“I am important, ask me what I think, I want more choices, I have good ideas, sometimes I need help, everything is good, I am the same as other kids, I want to do the same activities, I am clever.” 9 year-old young person
National Principle 4: Equity is upheld and diverse needs respected in policy and practice.
The strengths and differences of all children and young people should be celebrated regardless of age, ability, sex, gender, economic or cultural background. When organisations recognise and respond to the diverse needs of children and young people and their families, they will be more child centred and enable children and young people to participate more effectively.
Children and young people and their families will feel comfortable and welcome when services and activities are provided in culturally safe and inclusive ways. A culturally safe environment is one ‘where there is no assault, challenge or denial of [a person’s] identity, of who they are and what they need.’1 Involving families, community leaders or specialists will reduce the risk of exclusion, bullying, abuse or discrimination. Furthermore, families and communities are more likely to access services that are culturally safe and experience better outcomes in such services.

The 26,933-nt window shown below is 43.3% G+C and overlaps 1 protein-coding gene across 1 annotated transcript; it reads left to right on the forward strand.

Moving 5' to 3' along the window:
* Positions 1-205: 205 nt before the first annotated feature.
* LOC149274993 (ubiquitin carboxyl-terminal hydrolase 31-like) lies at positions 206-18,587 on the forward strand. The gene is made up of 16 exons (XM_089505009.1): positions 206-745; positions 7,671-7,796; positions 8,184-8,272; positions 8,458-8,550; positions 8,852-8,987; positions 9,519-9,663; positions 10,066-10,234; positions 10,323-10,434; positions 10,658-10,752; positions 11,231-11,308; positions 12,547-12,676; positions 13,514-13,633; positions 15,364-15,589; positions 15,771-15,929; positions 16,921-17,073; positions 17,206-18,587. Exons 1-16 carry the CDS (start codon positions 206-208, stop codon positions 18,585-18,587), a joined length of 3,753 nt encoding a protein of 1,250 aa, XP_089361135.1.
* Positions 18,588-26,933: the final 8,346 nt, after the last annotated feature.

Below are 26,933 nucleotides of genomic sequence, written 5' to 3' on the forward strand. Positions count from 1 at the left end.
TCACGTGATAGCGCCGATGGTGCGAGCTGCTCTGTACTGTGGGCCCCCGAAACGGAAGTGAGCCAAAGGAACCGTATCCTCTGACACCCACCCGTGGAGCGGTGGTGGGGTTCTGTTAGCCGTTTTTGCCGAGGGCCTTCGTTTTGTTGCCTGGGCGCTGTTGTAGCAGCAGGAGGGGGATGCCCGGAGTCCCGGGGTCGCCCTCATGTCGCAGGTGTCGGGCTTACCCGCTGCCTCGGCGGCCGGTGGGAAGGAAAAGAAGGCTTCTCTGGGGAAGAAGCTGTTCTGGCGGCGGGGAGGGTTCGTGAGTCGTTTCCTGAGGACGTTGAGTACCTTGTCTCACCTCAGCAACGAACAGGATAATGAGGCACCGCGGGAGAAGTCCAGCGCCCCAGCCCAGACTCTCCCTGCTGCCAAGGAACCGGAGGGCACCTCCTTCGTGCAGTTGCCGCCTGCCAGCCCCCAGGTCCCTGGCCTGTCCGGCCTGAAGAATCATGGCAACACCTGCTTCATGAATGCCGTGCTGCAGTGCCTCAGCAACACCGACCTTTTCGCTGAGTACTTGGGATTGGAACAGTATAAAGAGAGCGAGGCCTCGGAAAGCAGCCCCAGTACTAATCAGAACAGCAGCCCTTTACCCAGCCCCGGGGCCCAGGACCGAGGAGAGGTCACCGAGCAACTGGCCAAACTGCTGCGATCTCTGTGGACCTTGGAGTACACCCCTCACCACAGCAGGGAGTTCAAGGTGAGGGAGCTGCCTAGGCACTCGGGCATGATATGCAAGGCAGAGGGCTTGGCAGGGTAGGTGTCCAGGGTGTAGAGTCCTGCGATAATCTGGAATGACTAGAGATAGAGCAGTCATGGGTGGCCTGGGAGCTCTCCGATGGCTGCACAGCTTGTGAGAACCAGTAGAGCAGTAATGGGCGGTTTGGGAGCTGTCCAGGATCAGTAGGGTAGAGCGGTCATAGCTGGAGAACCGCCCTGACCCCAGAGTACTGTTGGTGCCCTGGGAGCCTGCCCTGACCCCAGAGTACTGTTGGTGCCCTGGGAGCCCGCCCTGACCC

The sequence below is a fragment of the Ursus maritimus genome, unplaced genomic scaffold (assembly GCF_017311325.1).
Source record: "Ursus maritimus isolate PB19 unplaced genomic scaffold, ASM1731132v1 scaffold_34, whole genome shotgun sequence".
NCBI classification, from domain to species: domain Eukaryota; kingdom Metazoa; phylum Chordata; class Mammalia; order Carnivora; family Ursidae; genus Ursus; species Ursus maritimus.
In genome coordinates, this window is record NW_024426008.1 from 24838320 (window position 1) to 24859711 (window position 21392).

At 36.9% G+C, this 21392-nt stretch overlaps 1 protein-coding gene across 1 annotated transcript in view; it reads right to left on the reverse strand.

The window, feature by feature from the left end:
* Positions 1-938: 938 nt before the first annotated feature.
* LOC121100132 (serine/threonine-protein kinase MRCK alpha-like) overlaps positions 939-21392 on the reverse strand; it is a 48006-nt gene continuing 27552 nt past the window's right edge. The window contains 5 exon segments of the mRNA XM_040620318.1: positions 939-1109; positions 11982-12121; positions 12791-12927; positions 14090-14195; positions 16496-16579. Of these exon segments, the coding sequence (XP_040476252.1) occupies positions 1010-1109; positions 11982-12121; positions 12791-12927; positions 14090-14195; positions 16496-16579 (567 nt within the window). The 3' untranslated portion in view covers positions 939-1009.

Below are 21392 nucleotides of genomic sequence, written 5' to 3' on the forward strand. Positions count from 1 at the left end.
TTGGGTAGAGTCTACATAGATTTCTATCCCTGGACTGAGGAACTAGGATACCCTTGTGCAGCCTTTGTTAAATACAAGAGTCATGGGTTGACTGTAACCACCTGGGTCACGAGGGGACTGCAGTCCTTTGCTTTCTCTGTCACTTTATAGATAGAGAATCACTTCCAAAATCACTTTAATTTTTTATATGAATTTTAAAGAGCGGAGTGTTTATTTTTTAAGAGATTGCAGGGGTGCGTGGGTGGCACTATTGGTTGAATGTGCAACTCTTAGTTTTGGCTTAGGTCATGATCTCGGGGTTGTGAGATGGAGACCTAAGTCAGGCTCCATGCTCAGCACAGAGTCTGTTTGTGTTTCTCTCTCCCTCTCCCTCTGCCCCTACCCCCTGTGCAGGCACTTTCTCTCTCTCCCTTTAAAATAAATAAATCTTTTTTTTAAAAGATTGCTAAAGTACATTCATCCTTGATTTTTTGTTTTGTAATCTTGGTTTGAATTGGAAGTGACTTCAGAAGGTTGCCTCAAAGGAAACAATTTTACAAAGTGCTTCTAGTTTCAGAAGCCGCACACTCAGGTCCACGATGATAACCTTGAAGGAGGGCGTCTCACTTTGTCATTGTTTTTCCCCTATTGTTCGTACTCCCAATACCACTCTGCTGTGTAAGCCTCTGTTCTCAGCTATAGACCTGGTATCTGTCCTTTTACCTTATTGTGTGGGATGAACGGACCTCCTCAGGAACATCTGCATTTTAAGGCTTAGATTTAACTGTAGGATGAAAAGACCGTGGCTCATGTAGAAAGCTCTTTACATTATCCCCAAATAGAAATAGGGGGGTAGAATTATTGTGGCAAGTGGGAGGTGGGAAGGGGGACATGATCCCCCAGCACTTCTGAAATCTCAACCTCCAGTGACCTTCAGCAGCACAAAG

Organisations, services and facilities for children and young people should meet standards, particularly in the areas of safety, health, number and suitability of staff, as well as supervision. (Convention on the Rights of the Child, Article 3.3)
Issues paper - Lesbian, Gay, Bisexual, Trans and Intersex (LGBTI) children and young people
Speaking out about Disability
Other resources and examples
Keeping Aboriginal Children Safe In A Mainstream Organisation - Victorian Aboriginal Child Care Agency
Resources for Service Directors: Cultural Connections - Child Australia
Explore the National Principles
- Royal Commission into Institutional Responses to Child Sexual Abuse 2017, Final Report, Volume 1, Commonwealth of Australia, Sydney, p. 322.